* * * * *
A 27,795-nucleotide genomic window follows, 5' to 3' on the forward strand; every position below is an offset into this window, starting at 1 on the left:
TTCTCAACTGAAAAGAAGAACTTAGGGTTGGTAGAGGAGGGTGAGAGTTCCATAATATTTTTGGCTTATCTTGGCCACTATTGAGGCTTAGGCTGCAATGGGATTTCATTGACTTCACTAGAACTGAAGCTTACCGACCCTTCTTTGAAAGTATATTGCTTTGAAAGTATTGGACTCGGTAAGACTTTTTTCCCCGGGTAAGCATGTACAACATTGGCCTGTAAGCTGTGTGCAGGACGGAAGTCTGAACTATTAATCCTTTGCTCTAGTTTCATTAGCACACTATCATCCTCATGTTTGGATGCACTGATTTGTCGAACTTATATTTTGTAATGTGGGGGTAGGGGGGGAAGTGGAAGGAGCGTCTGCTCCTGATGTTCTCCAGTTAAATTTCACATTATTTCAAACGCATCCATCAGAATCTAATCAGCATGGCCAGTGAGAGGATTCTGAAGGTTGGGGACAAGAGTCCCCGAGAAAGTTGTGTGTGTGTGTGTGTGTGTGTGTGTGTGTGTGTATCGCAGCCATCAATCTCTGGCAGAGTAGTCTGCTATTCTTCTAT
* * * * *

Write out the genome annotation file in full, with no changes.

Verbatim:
A 27,795-nucleotide genomic window follows, 5' to 3' on the forward strand; every position below is an offset into this window, starting at 1 on the left:
TTCTCAACTGAAAAGAAGAACTTAGGGTTGGTAGAGGAGGGTGAGAGTTCCATAATATTTTTGGCTTATCTTGGCCACTATTGAGGCTTAGGCTGCAATGGGATTTCATTGACTTCACTAGAACTGAAGCTTACCGACCCTTCTTTGAAAGTATATTGCTTTGAAAGTATTGGACTCGGTAAGACTTTTTTCCCCGGGTAAGCATGTACAACATTGGCCTGTAAGCTGTGTGCAGGACGGAAGTCTGAACTATTAATCCTTTGCTCTAGTTTCATTAGCACACTATCATCCTCATGTTTGGATGCACTGATTTGTCGAACTTATATTTTGTAATGTGGGGGTAGGGGGGGAAGTGGAAGGAGCGTCTGCTCCTGATGTTCTCCAGTTAAATTTCACATTATTTCAAACGCATCCATCAGAATCTAATCAGCATGGCCAGTGAGAGGATTCTGAAGGTTGGGGACAAGAGTCCCCGAGAAAGTTGTGTGTGTGTGTGTGTGTGTGTGTGTGTGTGTGTATCGCAGCCATCAATCTCTGGCAGAGTAGTCTGCTATTCTTCTAT